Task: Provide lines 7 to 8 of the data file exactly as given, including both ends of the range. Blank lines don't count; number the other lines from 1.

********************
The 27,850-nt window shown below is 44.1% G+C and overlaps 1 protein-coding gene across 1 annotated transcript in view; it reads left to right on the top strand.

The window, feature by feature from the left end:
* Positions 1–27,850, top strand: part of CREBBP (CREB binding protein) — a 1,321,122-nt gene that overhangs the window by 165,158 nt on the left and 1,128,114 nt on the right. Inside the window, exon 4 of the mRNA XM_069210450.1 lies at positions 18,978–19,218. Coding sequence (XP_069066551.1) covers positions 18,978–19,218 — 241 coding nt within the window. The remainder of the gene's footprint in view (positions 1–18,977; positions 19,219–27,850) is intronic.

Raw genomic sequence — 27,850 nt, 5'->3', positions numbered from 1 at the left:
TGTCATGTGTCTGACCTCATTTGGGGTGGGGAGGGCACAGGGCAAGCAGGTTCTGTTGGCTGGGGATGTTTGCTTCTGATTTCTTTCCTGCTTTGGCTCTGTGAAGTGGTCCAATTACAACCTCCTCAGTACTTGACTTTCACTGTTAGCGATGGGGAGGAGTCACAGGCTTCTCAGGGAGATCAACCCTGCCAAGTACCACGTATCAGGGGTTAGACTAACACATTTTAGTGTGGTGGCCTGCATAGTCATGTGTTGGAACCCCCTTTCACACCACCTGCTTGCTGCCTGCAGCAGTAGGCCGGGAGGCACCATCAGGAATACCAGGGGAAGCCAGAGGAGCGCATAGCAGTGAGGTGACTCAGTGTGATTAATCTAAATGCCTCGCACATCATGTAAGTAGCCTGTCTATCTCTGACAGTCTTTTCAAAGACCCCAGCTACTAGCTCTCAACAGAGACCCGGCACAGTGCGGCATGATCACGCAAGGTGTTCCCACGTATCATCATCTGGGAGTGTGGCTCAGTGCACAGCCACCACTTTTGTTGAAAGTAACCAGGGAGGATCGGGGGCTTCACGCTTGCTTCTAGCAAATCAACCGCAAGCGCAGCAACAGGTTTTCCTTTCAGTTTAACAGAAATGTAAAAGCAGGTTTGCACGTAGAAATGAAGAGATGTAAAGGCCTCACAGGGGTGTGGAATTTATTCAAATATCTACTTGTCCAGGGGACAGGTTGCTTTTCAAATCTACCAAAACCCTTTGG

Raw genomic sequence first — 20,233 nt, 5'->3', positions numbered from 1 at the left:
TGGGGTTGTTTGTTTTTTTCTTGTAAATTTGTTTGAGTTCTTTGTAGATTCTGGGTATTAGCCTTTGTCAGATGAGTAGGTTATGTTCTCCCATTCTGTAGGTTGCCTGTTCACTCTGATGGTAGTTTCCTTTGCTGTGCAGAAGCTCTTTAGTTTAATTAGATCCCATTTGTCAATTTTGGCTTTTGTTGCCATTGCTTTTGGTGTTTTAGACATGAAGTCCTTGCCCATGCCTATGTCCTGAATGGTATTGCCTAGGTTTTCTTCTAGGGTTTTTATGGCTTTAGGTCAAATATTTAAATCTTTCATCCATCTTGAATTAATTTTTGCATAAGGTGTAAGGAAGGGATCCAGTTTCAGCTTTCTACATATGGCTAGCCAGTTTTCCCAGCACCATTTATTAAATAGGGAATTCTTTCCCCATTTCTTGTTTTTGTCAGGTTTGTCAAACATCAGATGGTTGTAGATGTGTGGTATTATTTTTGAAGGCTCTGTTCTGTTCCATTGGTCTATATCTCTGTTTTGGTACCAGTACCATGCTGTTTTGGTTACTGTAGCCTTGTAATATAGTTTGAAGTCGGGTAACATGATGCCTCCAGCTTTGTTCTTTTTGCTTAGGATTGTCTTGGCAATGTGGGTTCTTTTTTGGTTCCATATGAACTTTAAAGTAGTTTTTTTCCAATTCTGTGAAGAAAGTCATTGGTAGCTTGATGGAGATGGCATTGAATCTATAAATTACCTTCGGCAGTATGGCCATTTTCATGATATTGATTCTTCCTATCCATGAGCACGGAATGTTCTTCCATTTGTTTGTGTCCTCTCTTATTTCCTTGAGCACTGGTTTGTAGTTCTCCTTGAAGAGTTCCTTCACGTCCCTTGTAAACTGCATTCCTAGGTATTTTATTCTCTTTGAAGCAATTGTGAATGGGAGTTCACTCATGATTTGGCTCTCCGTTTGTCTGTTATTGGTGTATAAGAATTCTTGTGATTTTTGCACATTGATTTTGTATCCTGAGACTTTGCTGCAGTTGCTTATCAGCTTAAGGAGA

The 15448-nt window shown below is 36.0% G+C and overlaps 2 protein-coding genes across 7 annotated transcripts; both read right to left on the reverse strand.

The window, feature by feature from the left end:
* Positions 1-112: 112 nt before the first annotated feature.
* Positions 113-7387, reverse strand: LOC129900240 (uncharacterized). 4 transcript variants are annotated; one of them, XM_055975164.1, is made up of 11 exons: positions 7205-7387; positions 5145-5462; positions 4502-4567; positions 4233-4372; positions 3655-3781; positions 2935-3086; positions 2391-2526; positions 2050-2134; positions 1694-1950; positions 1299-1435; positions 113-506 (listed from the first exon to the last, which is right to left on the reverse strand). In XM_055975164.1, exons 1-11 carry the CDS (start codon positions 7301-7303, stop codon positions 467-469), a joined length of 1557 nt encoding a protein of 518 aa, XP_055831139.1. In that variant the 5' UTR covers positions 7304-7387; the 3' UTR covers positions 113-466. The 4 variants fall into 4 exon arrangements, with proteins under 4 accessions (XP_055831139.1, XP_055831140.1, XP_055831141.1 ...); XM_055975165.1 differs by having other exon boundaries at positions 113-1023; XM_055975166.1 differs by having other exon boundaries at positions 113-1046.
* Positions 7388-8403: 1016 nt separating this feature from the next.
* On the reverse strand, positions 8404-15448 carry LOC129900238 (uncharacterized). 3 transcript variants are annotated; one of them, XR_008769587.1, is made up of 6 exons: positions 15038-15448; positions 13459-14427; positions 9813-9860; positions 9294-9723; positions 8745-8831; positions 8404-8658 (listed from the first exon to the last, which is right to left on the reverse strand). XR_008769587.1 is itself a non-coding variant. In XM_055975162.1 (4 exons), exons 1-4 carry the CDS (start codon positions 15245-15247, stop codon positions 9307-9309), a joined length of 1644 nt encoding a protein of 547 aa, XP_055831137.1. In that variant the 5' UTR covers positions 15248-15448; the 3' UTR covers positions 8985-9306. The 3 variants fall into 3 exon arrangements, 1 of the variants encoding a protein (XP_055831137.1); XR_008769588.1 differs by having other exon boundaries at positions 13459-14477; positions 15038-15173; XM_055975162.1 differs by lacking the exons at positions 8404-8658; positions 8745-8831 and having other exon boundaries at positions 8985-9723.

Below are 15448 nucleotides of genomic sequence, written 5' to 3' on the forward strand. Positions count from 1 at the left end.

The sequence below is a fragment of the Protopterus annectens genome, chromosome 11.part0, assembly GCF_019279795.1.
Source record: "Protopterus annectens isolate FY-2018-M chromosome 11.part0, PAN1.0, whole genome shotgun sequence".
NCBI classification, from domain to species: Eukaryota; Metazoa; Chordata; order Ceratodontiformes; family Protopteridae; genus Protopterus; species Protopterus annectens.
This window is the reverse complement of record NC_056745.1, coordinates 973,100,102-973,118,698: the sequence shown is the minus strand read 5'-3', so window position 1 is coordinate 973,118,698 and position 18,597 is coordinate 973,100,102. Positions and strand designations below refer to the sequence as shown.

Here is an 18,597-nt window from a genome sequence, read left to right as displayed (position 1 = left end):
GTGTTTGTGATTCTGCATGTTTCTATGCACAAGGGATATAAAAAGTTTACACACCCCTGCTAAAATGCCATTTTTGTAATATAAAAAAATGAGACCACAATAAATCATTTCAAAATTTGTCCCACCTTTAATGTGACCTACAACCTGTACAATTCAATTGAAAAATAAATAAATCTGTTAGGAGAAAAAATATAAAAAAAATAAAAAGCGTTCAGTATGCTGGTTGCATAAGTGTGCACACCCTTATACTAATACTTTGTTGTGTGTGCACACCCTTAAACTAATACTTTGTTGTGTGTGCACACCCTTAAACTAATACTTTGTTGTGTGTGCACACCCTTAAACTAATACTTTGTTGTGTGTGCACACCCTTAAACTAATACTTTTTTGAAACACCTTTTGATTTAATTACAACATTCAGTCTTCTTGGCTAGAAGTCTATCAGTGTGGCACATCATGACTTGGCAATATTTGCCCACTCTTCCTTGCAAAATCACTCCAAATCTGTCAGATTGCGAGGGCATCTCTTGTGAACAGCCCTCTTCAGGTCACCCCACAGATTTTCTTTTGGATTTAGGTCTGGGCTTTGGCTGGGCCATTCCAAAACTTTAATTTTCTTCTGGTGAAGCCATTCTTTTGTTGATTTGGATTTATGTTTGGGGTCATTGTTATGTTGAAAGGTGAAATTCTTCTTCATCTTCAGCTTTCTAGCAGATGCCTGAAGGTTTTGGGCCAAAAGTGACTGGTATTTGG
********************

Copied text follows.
TGGGGTTGTTTGTTTTTTTCTTGTAAATTTGTTTGAGTTCTTTGTAGATTCTGGGTATTAGCCTTTGTCAGATGAGTAGGTTATGTTCTCCCATTCTGTAGGTTGCCTGTTCACTCTGATGGTAGTTTCCTTTGCTGTGCAGAAGCTCTTTAGTTTAATTAGATCCCATTTGTCAATTTTGGCTTTTGTTGCCATTGCTTTTGGTGTTTTAGACATGAAGTCCTTGCCCATGCCTATGTCCTGAATGGTATTGCCTAGGTTTTCTTCTAGGGTTTTTATGGCTTTAGGTCAAATATTTAAATCTTTCATCCATCTTGAATTAATTTTTGCATAAGGTGTAAGGAAGGGATCCAGTTTCAGCTTTCTACATATGGCTAGCCAGTTTTCCCAGCACCATTTATTAAATAGGGAATTCTTTCCCCATTTCTTGTTTTTGTCAGGTTTGTCAAACATCAGATGGTTGTAGATGTGTGGTATTATTTTTGAAGGCTCTGTTCTGTTCCATTGGTCTATATCTCTGTTTTGGTACCAGTACCATGCTGTTTTGGTTACTGTAGCCTTGTAATATAGTTTGAAGTCGGGTAACATGATGCCTCCAGCTTTGTTCTTTTTGCTTAGGATTGTCTTGGCAATGTGGGTTCTTTTTTGGTTCCATATGAACTTTAAAGTAGTTTTTTTCCAATTCTGTGAAGAAAGTCATTGGTAGCTTGATGGAGATGGCATTGAATCTATAAATTACCTTCGGCAGTATGGCCATTTTCATGATATTGATTCTTCCTATCCATGAGCACGGAATGTTCTTCCATTTGTTTGTGTCCTCTCTTATTTCCTTGAGCACTGGTTTGTAGTTCTCCTTGAAGAGTTCCTTCACGTCCCTTGTAAACTGCATTCCTAGGTATTTTATTCTCTTTGAAGCAATTGTGAATGGGAGTTCACTCATGATTTGGCTCTCCGTTTGTCTGTTATTGGTGTATAAGAATTCTTGTGATTTTTGCACATTGATTTTGTATCCTGAGACTTTGCTGCAGTTGCTTATCAGCTTAAGGAGA

The 15448-nt window shown below is 36.0% G+C and overlaps 2 protein-coding genes across 7 annotated transcripts; both read right to left on the reverse strand.